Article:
Memento Mummy: Pa-Ib and the Echoes of Egypt Exhibit

April 17, 2013 — Last weekend I unexpectedly ran into an old friend. Like a 4,000-year-old friend. Her name is Pa-Ib. She’s Egyptian. And she’s a mummy. One that I hadn't seen in more than five years.

The first time I came across this girl was in October of 2007 at the Barnum Museum in Bridgeport, Connecticut. She was the crowning point, both literally and figuratively, of the collection, set in a room on the top floor just past a massive model of a miniature circus.

At the time, there wasn’t a whole lot of information about her. The mummy was believed to be a 2,500-year-old male priest that Barnum used in his show. Since then, it’s been discovered (or at least more widely promulgated) that the mummy is a female, probably a commoner, that her name isn’t Pa-Ib (that’s the masculine name on the sarcophagus, which doesn’t belong to the body), and that her age is probably closer to 4,000 years. It’s also believed that she was never part of Barnum’s show, but was picked up by his wife after his death in 1891 and donated to the museum.

Also probable, I was extremely bad at researching back then.

But I’ve thought about Pa-Ib a few times since that Fall. What she’s up to, how she’s doing, if she ever realized her dream of visiting Graceland. That’s because in June of 2010, Bridgeport was hit by a tornado that wrecked a lot of the museum. They’ve been slowly putting it all back together, but it’ll still be a good while before it re-opens.

So where’s the mummy? Destroyed? Packed in cotton in a warehouse crate somewhere? Whisked away to Oz?

On Saturday, I visited the Yale Peabody Museum of Natural History in New Haven, Connecticut. I hadn’t done much prep for the site and just expected to see dinosaur bones, rocks, and taxidermy. And they had that, certainly.

But then we walked right into Egypt.

Turns out, the very day of our visit, the museum had opened a new, temporary exhibit called “Echoes of Egypt: Conjuring the Land of the Pharaohs.”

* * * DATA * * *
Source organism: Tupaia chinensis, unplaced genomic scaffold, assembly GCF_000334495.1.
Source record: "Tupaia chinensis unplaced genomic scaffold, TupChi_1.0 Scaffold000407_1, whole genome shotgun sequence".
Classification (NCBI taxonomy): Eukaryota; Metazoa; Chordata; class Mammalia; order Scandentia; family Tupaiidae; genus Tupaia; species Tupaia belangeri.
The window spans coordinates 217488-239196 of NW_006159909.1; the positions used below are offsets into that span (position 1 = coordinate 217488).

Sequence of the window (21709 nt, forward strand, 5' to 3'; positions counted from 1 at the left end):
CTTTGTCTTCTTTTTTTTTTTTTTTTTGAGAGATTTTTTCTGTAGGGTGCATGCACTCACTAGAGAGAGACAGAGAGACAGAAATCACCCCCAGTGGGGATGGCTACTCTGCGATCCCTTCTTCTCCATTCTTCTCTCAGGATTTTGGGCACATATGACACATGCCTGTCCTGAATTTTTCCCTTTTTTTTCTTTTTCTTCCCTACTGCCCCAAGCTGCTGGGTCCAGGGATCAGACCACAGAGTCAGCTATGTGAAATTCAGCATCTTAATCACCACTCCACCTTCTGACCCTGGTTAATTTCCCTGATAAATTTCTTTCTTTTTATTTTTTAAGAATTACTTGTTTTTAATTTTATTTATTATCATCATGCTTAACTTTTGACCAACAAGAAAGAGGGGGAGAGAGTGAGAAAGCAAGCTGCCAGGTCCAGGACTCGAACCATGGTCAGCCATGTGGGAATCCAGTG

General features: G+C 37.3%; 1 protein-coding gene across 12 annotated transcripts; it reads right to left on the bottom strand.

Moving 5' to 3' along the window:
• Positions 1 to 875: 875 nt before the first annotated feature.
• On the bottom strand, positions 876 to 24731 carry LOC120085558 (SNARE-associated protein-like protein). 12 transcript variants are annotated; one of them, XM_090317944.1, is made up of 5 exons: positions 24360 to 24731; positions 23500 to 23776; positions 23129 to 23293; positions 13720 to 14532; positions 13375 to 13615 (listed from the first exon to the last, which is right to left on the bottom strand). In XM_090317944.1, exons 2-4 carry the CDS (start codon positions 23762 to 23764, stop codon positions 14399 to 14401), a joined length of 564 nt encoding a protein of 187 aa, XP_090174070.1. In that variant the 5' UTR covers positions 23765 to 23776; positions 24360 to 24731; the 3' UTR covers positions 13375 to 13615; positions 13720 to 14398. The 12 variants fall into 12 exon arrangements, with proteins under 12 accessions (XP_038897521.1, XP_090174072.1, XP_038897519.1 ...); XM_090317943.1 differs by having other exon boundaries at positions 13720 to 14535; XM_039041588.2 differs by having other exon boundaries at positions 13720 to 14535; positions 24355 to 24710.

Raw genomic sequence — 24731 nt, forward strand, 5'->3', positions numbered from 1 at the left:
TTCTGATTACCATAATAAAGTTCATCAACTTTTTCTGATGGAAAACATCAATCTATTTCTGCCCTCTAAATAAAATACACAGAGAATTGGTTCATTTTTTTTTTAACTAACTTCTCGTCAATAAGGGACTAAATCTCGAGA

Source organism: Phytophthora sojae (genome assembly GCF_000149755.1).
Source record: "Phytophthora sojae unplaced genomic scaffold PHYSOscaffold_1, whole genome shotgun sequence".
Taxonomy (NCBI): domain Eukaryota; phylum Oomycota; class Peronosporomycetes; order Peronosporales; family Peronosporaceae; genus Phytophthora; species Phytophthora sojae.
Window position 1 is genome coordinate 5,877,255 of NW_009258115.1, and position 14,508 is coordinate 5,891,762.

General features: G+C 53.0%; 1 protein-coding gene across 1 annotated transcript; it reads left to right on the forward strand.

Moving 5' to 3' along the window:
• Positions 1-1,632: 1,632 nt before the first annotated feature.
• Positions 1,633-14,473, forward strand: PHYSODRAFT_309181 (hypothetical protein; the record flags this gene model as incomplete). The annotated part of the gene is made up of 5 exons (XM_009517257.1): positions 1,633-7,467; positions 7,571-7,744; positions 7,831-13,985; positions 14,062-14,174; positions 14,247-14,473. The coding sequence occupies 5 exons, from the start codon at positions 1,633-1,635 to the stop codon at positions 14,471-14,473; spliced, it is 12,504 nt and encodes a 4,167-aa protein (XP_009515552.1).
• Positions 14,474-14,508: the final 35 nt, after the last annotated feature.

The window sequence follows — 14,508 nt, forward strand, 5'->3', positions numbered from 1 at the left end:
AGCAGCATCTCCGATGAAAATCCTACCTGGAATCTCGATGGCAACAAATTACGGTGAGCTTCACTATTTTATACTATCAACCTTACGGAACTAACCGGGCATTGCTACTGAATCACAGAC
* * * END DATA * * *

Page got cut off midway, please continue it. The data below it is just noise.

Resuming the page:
It’s a fantastic idea. A few of the objects were Egyptian, like a couple of animal mummies and a stone map of the cosmos, but the majority were antique art and artifacts inspired by Egypt over the millennia, from those cultures that overlapped with the time of the Pharaohs to the very edge of modern times.

So basically ancient and antique pieces inspired by more ancient ones.

There were paintings, books, furniture, sculpture, even architecture. There were beautiful European artworks from the 18th and 19th centuries. Incantation bowls and magic amulets from Babylon. Old translations of Egyptian hieroglyphics. A poster from Universal Studios' The Mummy. And the entrance to the exhibit was a replica of the Egyptian Revival gate that currently guards the entrance to New Haven’s 170-year-old New Haven’s Grove Street Cemetery. It is carved with the phrase, “The Dead Shall Be Raised.”

But the centerpiece of the exhibit was an actual Egyptian mummy. And it looked very familiar. It was arranged in a glass-enclosed diorama, on a table. Two men stood over it, while a woman and child looked on. We scoured the informational placards for a few seconds before finding the four letters and a hyphen that we were looking for: Pa-Ib.

To fit the theme of the exhibit, they were displaying this authentic Egyptian artifact in the context of a 19th century “unwrapping party.” In the 1800s, when Egyptian mummies were more like fashionable imports than hallowed historical treasures, people would get together, throw a party, and unwrap a mummy to see what it looked like and if anything mementos were hidden in the linen cloths. Sometimes the parties were thrown for scientific inquiry. Mostly it was for entertainment.

And if I ever throw a Halloween party, that’s going to be the theme.

But Pa-Ib was no mere prop in this display. She lived that era. She’s a naked mummy, her grave clothes being long ago unwound as a result of one of these parties. The Peabody says it happened 1894. It also says that’s when Mrs. Barnum donated it to the Barnum museum. On the other side, I’ve seen two different dates for Mrs. Barnum’s donation, 1892 and 1896.

So there seems to be some confusion as to whether Pa-Ib (which I will always call her) was unwrapped at a party that Mrs. Barnum threw or if she was unwrapped after being donated to the museum. Or sometime before both. But I’d like to pretend that Mrs. Barnum threw the party as a way to deal with her husband’s death. Grieving over a lost one? Unwrap somebody else’s.

And if I ever have a funeral, I hope that’ll be the theme.

Anyway, Pa-Ib’s awesome, and the entire Peabody Museum exhibit is brilliant. You can peruse it online here. The only bad thing about it is that it only runs through January 4, 2014.

It should also be noted that the Peabody Museum has a small, but permanent Egyptian artifact exhibit on its third floor.

And that running into a surprise mummy will really change your mood for the day.

If you go see Pa-Ib, tell her I sent you. And if she responds, then run right for the magic amulets. They’re labeled, “In case of resurrection, break glass.”